« السابقةمتابعة »
Art thou not man, and dar'ft thou find
Presumptuous thought and vain!
Some social bliss to gain.
Which active virtue feels :
At her triumphant wheels ?
Employ his to:lsome day.
To footh him on his way.
How sweet so e'er thy strain:
Benevolent in vain?
Enthufiaft-try ev'ry sense,
Thou yet hast learn'd to scan:
That man was made for man.
A MAN who lives apparently without religion, declares to the world, that he is without virtues, however he may otherwise conceai his vices.
EVERY one complains of his memory, but no one of his judgment.
WISDOM allows nothing to be good, that will not be fo for ever; no man to be happy, but he that needs no other happinefs than what he has within himself; no man to be great or powerful, that is not master of himself.
IT is easier to be wise for others, than for ourselves.
AS it is the character of great wits to say much in a few words; fo little wits, on the contrary, talk a great deal, and yet say little to purpose.
THOU bounteous Giver of all good, Thou art, of all thy gifts, thyself the crown! Give what thou canft, without thee we are poor; And with thee rich, take what thou wilt away,
VIRTUE and Friendship, above all things, purchase to men love and good-will.
FRIENDSHIP improves happiness, and abates misery; by the doubling our joy, and dividing our grief.
If the extent of the human view could comprehend the whole frame of the universe, perhaps it would be found invari :bly true, that Providence has given that in greateft plenty, which the condition of life makes of greatest use; and that nothing is penuriously imparied, o: placed from the reach of man, of which a more liberal dittribution, or a more caíy acquifition, would increase real and rational felicity.
HE that is pleased with himself, easily imagines he all please others,
TO do the best can seldom be the lot of man; it is sufficient if, whe: opportunities are presented, he is ready to do good. How little virtùe could be practifed if beneficence were to wait always for the moit proper objects, and the noblest occasions ; -- occasions that may never happen, and objects that may never be found ?
THAT charity is best, of which the confequences are moit extensive,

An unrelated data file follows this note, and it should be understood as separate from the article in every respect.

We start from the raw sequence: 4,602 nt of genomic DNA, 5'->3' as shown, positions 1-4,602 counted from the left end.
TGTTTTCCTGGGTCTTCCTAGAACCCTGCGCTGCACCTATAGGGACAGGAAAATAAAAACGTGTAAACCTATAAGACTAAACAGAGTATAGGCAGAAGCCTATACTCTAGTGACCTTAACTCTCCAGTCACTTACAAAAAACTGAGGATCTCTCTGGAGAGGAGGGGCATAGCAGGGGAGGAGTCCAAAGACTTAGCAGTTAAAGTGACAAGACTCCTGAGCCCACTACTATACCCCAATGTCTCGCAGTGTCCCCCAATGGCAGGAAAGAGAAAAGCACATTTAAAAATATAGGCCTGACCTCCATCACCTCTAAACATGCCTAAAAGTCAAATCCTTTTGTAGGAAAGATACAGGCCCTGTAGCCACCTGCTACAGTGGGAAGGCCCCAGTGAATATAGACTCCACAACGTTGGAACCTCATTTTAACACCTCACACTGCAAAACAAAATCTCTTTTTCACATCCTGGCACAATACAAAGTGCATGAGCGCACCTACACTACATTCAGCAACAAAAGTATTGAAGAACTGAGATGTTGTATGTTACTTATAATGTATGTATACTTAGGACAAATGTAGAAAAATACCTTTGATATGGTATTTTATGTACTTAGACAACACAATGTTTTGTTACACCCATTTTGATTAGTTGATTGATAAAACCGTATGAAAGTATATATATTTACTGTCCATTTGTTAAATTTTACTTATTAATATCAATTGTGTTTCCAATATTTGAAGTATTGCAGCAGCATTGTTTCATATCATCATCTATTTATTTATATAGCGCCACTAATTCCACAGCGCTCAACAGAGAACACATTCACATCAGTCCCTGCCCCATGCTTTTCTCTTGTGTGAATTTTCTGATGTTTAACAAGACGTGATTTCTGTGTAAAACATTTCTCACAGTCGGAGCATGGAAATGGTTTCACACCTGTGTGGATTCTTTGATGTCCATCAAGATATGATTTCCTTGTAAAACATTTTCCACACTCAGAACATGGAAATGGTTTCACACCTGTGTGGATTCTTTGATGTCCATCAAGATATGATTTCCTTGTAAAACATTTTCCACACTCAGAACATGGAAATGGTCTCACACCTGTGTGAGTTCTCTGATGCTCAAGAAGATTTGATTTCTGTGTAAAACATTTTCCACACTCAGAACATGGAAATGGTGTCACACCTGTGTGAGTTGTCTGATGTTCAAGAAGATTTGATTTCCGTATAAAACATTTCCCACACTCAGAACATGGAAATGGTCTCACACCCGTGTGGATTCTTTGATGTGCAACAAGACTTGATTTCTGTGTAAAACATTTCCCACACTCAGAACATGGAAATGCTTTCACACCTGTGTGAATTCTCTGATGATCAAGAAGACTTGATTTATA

THOSE who raise envy will easily incur cenfùre.
" HE that endeavours to free himself from an ill habit, (says Bacon) must not change too much at a time, left he thould be discouraged by difficulty ; nor too little, for then he will make but flow advances.'
WHAT cannot be repaired is not to be regretted.
Written on the Sea SHORE.
Expressive of the human mind;
My own inconstant self I find.
In juft gradations to the shore :
The regent of the midnight hour.
Which I this moment feel within :
And all is placid and serene.
Their light the trembling moon-beams dart,
And gayly brightens all my heart,
By neither can be long poffeft,
And rising forrows shake my breait.
When clouds opposing intervene :
HE that indulges negligence, will quickly become ignorant of his own affairs; and he that trusts without reserve, will at lait be deceived, s,
MUCH of the pain and pleasure of mankind, arises from the conjectures which every one makes of the thoughts of others. : We enjoy praise which we do not hear, and resent contempt which we do not fee.
COMPOSITIONS merely pretty, have the fate of other pretty things, and are quitted in time for something useful. They are flowers, fragrant and fair, but of short duration; or they are blossoms only to be valued as they foretell fruits.
WHATEVER is great, desirous, or tremendous, is comprised in the name of the Supreme Being, Omnipotence cannot be exalted ; infinity cannot be amplified ;, perfection cannot be improved..
NATURE makes us poor only, when we want ne: ceffaries; but custom gives the name of poverty to the want of superfluities.
FACTION seldom leaves a man honest, however it might find him.
THAT praise is worth nothing of which the price is known.
Extract from a Poem, entitled the Book of NATURE,
HAIL hospitable shades, and lofty hills! Ye flowrets gay,, ye crystal murm'ring rills ! Where'er I look new beauties Itrike my eyes,, And bright variety around me lies, But stay,-nor think that this delicious scene,, There groves, these brooks, hills, vales, & meadows green, Are to be view'd with such a selfish sight, As objects only form'd for thy delight,
Think'At thou yon fun, that gilds the western kies,
Whene'er the flow'ry path thy feet Mall lead